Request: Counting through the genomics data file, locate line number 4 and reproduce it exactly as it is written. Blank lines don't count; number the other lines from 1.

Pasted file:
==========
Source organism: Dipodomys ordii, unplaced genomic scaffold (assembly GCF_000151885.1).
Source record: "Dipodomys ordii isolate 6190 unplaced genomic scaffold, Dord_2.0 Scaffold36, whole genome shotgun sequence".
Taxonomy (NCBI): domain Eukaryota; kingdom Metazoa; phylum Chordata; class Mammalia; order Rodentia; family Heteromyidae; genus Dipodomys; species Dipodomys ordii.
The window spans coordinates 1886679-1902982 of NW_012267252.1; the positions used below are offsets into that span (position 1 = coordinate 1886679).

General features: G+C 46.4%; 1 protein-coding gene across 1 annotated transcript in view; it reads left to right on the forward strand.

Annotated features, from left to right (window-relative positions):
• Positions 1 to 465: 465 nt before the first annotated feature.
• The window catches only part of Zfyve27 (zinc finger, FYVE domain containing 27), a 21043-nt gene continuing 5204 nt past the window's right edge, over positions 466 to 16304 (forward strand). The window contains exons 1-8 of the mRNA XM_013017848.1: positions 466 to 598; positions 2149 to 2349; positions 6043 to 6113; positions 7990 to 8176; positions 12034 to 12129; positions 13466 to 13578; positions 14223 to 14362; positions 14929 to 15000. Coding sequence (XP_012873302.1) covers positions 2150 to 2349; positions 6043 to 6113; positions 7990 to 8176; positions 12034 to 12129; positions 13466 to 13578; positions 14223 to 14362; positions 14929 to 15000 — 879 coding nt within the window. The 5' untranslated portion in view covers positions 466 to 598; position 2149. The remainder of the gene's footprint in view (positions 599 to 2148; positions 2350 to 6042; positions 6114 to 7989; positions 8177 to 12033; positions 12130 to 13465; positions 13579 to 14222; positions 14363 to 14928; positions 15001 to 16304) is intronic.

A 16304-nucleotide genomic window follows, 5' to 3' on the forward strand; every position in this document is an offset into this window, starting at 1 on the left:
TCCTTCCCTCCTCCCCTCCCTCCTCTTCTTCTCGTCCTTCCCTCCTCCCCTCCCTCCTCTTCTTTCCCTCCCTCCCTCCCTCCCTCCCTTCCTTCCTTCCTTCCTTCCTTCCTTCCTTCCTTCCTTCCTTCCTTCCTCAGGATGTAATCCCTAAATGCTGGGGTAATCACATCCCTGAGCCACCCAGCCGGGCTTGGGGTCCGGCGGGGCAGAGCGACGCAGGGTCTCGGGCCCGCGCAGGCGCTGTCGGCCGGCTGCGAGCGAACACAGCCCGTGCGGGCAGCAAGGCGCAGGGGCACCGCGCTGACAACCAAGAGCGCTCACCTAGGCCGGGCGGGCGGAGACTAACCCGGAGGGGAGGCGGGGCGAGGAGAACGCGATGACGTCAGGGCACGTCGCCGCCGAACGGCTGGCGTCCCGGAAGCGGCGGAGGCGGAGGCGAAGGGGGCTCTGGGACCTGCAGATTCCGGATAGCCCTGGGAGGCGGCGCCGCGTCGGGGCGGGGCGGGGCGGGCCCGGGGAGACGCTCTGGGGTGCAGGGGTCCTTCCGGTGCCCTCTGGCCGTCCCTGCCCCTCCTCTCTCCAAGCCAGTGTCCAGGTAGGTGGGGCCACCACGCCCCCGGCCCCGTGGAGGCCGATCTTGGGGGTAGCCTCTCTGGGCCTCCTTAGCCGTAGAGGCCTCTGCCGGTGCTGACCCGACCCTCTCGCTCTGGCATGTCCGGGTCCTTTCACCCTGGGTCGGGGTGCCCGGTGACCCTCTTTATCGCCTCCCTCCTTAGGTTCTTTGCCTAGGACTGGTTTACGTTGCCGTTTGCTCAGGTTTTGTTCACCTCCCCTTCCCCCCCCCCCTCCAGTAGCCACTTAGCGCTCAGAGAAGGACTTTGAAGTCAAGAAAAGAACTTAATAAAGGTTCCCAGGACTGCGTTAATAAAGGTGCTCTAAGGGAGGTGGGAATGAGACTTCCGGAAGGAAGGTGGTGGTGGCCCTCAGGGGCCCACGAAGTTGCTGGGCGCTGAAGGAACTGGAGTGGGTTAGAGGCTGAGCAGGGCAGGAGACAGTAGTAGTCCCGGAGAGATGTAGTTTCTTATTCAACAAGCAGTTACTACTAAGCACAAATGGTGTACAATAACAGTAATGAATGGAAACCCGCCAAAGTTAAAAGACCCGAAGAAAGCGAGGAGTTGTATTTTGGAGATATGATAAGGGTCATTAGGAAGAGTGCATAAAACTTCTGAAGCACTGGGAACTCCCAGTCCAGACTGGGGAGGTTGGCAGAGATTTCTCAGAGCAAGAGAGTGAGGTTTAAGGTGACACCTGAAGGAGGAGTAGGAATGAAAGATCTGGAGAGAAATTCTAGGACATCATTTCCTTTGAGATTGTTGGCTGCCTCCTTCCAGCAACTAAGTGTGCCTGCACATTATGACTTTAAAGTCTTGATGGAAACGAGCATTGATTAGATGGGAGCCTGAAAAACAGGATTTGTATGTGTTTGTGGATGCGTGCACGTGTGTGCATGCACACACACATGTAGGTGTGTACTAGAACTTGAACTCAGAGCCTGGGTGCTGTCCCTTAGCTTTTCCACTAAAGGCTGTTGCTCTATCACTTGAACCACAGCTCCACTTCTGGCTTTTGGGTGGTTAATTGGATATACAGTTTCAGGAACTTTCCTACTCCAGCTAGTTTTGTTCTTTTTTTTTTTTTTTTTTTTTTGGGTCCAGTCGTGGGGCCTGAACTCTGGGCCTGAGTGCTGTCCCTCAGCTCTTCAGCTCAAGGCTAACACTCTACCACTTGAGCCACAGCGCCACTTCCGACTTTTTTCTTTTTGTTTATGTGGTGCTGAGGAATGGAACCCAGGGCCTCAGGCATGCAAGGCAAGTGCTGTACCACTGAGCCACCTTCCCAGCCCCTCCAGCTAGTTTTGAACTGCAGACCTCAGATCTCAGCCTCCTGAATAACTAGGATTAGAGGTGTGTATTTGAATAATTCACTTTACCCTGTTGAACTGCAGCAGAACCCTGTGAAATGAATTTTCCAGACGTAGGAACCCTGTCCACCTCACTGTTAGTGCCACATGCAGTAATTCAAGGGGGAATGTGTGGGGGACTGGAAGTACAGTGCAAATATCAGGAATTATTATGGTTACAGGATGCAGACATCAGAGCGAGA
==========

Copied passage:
The window spans coordinates 1886679-1902982 of NW_012267252.1; the positions used below are offsets into that span (position 1 = coordinate 1886679).